Brazilian airframer Embraer is refraining from deciding on whether to re-engine its E-Jets or bring a larger-capacity, clean-sheet aircraft to market until Boeing defines its plan for the 737.

Even through Airbus has launched the re-engined A320neo, Embraer is hanging back. "We have to wait until Boeing decides. After that, the landscape will be clear," Embraer chief executive Frederico Curado told Bloomberg News on 29 January.

A recently-released research note issued by Morgan Stanley says it believes orders for A320neo twinjets will force Boeing to reveal plans for a new narrowbody by June. Boeing has said, however, that it hopes to solidify its plans by the end of 2011.

Confirming Curado's comments last week to Bloomberg an Embraer spokeswoman tells ATI and Flightglobal that the Embraer chief "has always stated that Boeing's and Airbus' decisions would be an important factor in moving forward with any future plans for Embraer's airline products.

"Once we know what their decision is, we will then study our own options. At this point there is really nothing decided."

Embraer has been studying its options for some time, however. Last September Embraer executive vice-president for the airline market Paulo Cesar Silva told attendees at the European Regions Airline Association conference in Barcelona that the firm had set a six- to nine-month timeline for a decision.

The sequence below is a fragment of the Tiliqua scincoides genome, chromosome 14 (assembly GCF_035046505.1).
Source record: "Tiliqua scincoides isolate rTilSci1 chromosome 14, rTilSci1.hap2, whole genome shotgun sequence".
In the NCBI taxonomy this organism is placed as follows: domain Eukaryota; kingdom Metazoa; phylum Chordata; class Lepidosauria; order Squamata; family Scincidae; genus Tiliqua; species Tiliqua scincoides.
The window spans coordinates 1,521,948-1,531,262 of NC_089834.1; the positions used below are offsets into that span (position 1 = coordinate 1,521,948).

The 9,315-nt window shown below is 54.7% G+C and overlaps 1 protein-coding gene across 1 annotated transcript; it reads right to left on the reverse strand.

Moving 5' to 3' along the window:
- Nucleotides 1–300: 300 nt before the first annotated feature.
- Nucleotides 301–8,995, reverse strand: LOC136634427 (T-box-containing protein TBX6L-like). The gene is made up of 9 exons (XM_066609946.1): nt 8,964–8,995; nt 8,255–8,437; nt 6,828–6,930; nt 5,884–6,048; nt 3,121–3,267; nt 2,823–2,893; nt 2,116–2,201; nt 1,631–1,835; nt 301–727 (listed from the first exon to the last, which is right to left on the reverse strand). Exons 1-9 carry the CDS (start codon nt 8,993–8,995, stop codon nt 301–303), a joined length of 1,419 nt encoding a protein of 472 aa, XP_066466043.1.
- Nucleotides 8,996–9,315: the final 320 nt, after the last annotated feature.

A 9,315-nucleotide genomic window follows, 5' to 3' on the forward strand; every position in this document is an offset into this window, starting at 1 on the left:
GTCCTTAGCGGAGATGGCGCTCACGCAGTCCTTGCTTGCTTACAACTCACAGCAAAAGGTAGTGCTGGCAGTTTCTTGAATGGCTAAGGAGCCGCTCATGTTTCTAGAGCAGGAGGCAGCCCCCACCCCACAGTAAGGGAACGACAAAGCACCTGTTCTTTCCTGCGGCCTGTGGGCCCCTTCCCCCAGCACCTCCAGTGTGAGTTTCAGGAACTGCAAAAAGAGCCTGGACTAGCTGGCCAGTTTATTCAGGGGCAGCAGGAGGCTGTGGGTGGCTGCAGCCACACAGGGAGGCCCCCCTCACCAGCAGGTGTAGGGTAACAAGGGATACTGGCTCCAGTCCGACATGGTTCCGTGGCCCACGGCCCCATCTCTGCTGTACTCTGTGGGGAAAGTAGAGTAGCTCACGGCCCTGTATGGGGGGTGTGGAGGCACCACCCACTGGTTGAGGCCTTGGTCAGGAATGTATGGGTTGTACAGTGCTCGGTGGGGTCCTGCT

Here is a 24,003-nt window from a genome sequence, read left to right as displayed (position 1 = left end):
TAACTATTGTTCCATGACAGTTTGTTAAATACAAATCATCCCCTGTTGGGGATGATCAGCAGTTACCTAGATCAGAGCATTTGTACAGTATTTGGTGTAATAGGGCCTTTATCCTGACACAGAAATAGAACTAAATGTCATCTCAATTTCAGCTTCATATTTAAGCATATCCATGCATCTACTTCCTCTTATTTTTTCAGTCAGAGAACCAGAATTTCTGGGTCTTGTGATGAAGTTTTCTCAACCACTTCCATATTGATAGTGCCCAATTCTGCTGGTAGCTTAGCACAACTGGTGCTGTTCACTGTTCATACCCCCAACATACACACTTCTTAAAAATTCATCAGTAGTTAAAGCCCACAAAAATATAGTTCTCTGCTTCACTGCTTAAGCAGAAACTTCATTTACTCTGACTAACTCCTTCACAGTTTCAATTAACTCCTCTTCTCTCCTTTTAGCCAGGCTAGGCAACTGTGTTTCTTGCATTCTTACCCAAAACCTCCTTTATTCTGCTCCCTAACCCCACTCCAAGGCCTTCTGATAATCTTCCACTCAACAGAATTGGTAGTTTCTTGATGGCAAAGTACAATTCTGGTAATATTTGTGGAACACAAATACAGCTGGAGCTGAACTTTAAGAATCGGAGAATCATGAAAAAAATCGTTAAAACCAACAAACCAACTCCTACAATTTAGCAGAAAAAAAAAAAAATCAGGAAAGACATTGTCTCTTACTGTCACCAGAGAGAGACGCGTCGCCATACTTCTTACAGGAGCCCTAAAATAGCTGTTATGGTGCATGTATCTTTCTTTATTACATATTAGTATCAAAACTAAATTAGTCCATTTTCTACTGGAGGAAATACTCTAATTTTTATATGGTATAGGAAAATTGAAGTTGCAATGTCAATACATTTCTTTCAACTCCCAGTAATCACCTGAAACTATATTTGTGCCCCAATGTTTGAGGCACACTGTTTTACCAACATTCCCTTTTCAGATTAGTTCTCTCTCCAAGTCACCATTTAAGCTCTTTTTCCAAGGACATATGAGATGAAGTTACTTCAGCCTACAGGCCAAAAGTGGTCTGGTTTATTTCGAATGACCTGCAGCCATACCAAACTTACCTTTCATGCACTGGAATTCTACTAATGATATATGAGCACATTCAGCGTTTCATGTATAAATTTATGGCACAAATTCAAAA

"We are deeply involved now in understanding what the alternatives are, and what the company might do. We should make a decision within the next six to nine months," said Silva at the time.

Airbus, meanwhile, has already secured Virgin America as launch customer for the A320neo and received a pledge by Indian carrier IndiGo for 150 of the aircraft.

These A320neo commitments served to highlight the lack of new orders for the 100/130-seat CSeries being developed by Embraer's arch-rival Bombardier.

However, Bombardier remains satisfied with firm CSeries orders to date. "That's pretty much what we expected at this stage of our development with more to come," says the airframer.

Source: Air Transport Intelligence news